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ACL reconstruction is a safe and effective operation to get you back on your feet again, keeping fit and enjoying the sports you love.
ACL reconstruction surgery involves taking a tendon graft from one part of your body and inserting it into your knee to function as an ACL. There are various tissues that are routinely used for ACL Grafts, there are pros and cons of each, but options are:
- Hamstring Tendons (Gracilis and Semi-Tendinosus Tendons)
- Patella Tendon
- Quadriceps Tendon
- Cadaver Tendons
- Synthetic Tendons
Dr Slattery has used many different types of grafts, and different types of grafts suit different patients. For routine reconstructions he prefers using Hamstrings Grafts due to a very low rate of complications, excellent strength, and terrific long term results.
Over time, the hamstring tendons regenerate.
The surgery is typically performed under general anaesthetic with the use of local anaesthetic blocks and infiltration to reduce the need for opiates and strong pain relief which can slow down recovery. This can be discussed with your anaesthetist prior to your operation.
Dr Slattery performs Arthroscopic ACL reconstructive Surgery. This means that he only need to utilise small keyhole incisions to reconstruct your ACL. There are two other small incisions that are needed to harvest the tendon graft, and to secure the graft in place. These are closed with dissolving stitches to reduce discomfort and scarring.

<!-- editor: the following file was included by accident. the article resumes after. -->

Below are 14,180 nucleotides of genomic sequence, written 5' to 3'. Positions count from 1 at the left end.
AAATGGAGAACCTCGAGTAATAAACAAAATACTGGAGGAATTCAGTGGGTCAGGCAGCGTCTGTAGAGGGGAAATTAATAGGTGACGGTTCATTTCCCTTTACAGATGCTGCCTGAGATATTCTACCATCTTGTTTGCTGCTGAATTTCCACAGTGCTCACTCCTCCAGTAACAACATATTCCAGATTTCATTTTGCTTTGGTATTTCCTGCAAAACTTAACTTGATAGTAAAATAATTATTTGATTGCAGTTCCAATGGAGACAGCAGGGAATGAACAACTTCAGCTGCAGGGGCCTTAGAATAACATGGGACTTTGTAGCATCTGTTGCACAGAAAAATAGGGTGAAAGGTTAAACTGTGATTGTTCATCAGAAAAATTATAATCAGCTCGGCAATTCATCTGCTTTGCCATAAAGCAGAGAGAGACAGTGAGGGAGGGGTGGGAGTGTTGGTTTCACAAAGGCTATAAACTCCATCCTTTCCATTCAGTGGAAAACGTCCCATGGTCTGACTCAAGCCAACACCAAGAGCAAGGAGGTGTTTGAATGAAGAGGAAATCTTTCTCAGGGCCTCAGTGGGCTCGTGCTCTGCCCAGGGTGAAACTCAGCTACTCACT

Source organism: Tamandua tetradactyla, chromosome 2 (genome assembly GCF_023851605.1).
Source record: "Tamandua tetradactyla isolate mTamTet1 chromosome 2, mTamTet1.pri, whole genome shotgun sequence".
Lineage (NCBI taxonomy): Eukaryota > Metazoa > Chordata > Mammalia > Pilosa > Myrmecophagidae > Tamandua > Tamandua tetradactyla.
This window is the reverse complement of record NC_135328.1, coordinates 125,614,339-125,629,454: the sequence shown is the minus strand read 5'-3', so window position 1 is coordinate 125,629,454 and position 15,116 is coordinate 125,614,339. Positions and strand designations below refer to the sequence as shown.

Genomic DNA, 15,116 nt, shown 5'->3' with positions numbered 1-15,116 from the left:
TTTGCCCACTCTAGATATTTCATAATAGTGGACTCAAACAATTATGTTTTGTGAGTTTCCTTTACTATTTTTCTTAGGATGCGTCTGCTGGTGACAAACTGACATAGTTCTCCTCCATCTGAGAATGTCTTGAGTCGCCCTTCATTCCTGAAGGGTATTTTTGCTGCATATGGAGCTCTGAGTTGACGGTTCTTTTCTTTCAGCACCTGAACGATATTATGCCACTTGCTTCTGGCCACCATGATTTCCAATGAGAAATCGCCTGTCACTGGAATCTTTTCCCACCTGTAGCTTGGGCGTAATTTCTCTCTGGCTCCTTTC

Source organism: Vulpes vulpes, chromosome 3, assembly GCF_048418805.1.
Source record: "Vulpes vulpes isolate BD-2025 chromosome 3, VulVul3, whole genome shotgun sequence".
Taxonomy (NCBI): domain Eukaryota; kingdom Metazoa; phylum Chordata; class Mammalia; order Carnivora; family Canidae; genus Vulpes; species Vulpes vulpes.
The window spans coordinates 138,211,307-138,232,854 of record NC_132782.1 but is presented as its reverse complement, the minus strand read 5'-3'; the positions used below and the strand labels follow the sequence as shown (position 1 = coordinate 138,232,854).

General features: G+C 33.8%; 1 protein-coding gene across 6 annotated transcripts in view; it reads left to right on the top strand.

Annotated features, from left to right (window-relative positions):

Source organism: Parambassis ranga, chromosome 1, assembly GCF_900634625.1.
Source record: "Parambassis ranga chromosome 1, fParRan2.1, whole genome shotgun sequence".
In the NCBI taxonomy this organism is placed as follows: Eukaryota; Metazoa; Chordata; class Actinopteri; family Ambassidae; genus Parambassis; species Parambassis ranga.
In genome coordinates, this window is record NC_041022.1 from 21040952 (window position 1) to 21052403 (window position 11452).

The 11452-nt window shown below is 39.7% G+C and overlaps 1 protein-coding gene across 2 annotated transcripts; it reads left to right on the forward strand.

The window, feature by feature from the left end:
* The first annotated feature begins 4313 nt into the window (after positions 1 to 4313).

Above: Pen indicates regenerated Hamstrings tendon
The knee is thoroughly inspected by knee arthroscopy initially to assess for associated knee injuries, such as meniscal tears which can occur in up to 60% of patients. These may require treatment at the same time as ACL reconstruction.
The ACL is assessed and the knee is prepared for reconstruction. Two bone tunnels are drilled in the femur and the tibia in an anatomic location to accept the new graft. Tunnel placement is critical for graft survival and ACL function.
The graft is then passed through the tunnels and secured with fixation in the tibia and femur to allow the graft to integrate. There are various types of fixation available and each have advantages and disadvantages, common techniques are buttons, screws and staples. These are normally visible on post operative X rays.
In some cases it may be necessary to do other ligament reconstruction procedures to give the knee additional stability, an example of this would be an anterolateral ligament reconstruction (ALL). This has increased in popularity recently to control rotation in high demand and heavier patients. This requires an additional incision and involves taking a strip of tissue from the outside of the knee (ITB) to recreate the anterolateral ligament.
If there is an associated meniscal tear, this may require repair at the time of ACL recontruction, and additional incisions may be required depending upon the type of tear and its location.